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I know. Inspiring title.

Been awhile, yeah. I'm going to blame most of that on the whole health scare from October on. Between pain and pain meds, it was a struggle to get much of anything done. Of course, revisions for MY DROWNING CHORUS, the second of the HAZELAND books arrived then. I tried and flailed, ultimately having to kick the pills before I could get back to work. I know. Writers have a reputation for getting tanked and then that finally overcomes the self-censors and the words can finally flow. Sure. That, like other myths, is convenient for shaping behavior and excusing all manner of bad decisions. But it's just not true.

Sometimes it just leads you to staring at a word for five minutes thinking of a different one, and not in a depthy or constructive manner, enriching the work and making it the best it can possibly be. Sometimes you just get fucked-up and can't do your goddamn job. That was me.

Got the revisions out. Added a couple things here and there. Made some changes. Tangled with the editor (mildly, I'll add) on the usual issues. I write the way I do not because I choose to do it, but because I am compelled, as someone once said. Okay, nobody said that exactly, but close enough. Of course, Scott's changes add up to helping things be more readable. Just hoping that the things I added without prompting further flavor things and don't detract. Granted, the book is over the length that we agreed on (and I had to fight for that larger figure to begin with – some 33% longer than originally figured – whoops.) But I'm sure it'll be fine.

It'll be fine.

After that came the craziness of Thanksgiving week and now that that's settled, I'm beginning to think a bit on HAZELAND as a whole, particularly since I'm supposed to be writing the next book and want the manuscript out by, uh, April maybe? So I can write the short story collection ASPHALT TONGUES which is supposed to be a fall release and probably to get started on what comes next.

That part's not quite so certain. There's a chance I'm writing a gothic SF space fantasy drenched in cosmic awe. There's a chance that HAZELAND rolls on. I honestly don't know yet. My publisher has wanted the gothic SF thing for some time (several years, really). That said, if I'm running a schedule for HAZELAND, I don't want to disrupt it. But I'm pretty sure that I can't manage two HAZELAND releases in a year *and* put out a full-length novel in a whole new world with setting that I have to establish on the page, etc etc. Perhaps it's a good problem to have.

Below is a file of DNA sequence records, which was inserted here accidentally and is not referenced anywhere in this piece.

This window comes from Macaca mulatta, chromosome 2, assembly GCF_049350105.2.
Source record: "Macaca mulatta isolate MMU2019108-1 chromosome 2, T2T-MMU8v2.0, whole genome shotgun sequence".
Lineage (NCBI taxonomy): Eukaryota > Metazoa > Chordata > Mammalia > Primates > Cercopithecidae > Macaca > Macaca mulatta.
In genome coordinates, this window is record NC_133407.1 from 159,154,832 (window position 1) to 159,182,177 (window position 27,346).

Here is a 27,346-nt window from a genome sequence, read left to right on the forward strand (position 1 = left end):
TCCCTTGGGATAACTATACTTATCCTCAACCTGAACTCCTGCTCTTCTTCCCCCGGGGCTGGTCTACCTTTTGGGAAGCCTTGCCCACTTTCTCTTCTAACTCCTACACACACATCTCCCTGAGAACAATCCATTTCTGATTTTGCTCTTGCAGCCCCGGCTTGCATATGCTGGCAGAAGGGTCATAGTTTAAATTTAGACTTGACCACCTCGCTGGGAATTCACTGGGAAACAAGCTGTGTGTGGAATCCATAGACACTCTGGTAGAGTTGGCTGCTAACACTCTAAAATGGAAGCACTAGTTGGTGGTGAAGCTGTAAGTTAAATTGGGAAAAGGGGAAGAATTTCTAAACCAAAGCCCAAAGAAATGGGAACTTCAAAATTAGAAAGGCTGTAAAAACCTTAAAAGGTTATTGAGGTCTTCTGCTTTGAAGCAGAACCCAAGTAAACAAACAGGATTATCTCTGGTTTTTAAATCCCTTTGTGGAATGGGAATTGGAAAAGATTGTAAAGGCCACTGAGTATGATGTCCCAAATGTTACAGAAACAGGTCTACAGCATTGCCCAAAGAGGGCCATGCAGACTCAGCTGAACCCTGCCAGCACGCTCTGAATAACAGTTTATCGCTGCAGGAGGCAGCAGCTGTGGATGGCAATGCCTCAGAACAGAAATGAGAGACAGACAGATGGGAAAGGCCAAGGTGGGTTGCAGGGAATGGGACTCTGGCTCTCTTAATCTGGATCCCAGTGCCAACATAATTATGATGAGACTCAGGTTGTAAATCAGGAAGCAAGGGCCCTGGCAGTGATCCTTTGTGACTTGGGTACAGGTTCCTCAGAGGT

As for HAZELAND, here's the plan as it exists now. Granted that this is not the whole thing. I'm not even sure what the contours of the whole thing look like yet. Mostly because it isn't just one story like say SANDMAN or WATCHMEN or THE THREE MUSKETEERS was. HAZELAND as I'm looking at it is much more a big collection of settings to work within (and ignore when the mood strikes). And while most of these stories are about Someplace Else where Weird Things Full Of Awe can happen, some of 'em aren't. Or they're just in the background while humans stumble about being humans in a mostly-recognizable if not 100% our world, just a few years ago. Okay, decades. Fine. Quibble about it. The future isn't evenly distributed and the past isn't dead, hell the past isn't even past.

But HAZELAND gave me a chance to tie together a bunch of disparate stories, not to make a huge and towering edifice of a monomyth or anything like that. Just to lead folks around from place to place. Maybe they don't like this one, but they'll like another. And no, there's no enigma-shrouded Mystery Box that I'm leading everyone towards and once it's opened, welp, there goes the driving thing. You come to like the people and the place and want to visit again or you don't. I'm not likely to write stuff to try and cater to anyone but myself. That's a fool's errand anyways. Yeah, there's writers who do it. Some of them you can name without thinking about and now they're trapped in very comfortable prisons of their own making. Or if they get out of them, they always come back, because, well, the audience demands it.

Right now, I'm the Sisyphean audience. That's one of those harrowing comforts, I suppose.

Anyways, let's take a peek at the plan. (And don't tell my editor about this. If he were to hear that I've got 15+ books more or less mapped out, some more sketchily than others, in this "series," he'd probably have a heart attack and I don't want to be responsible for that.)

Dig it.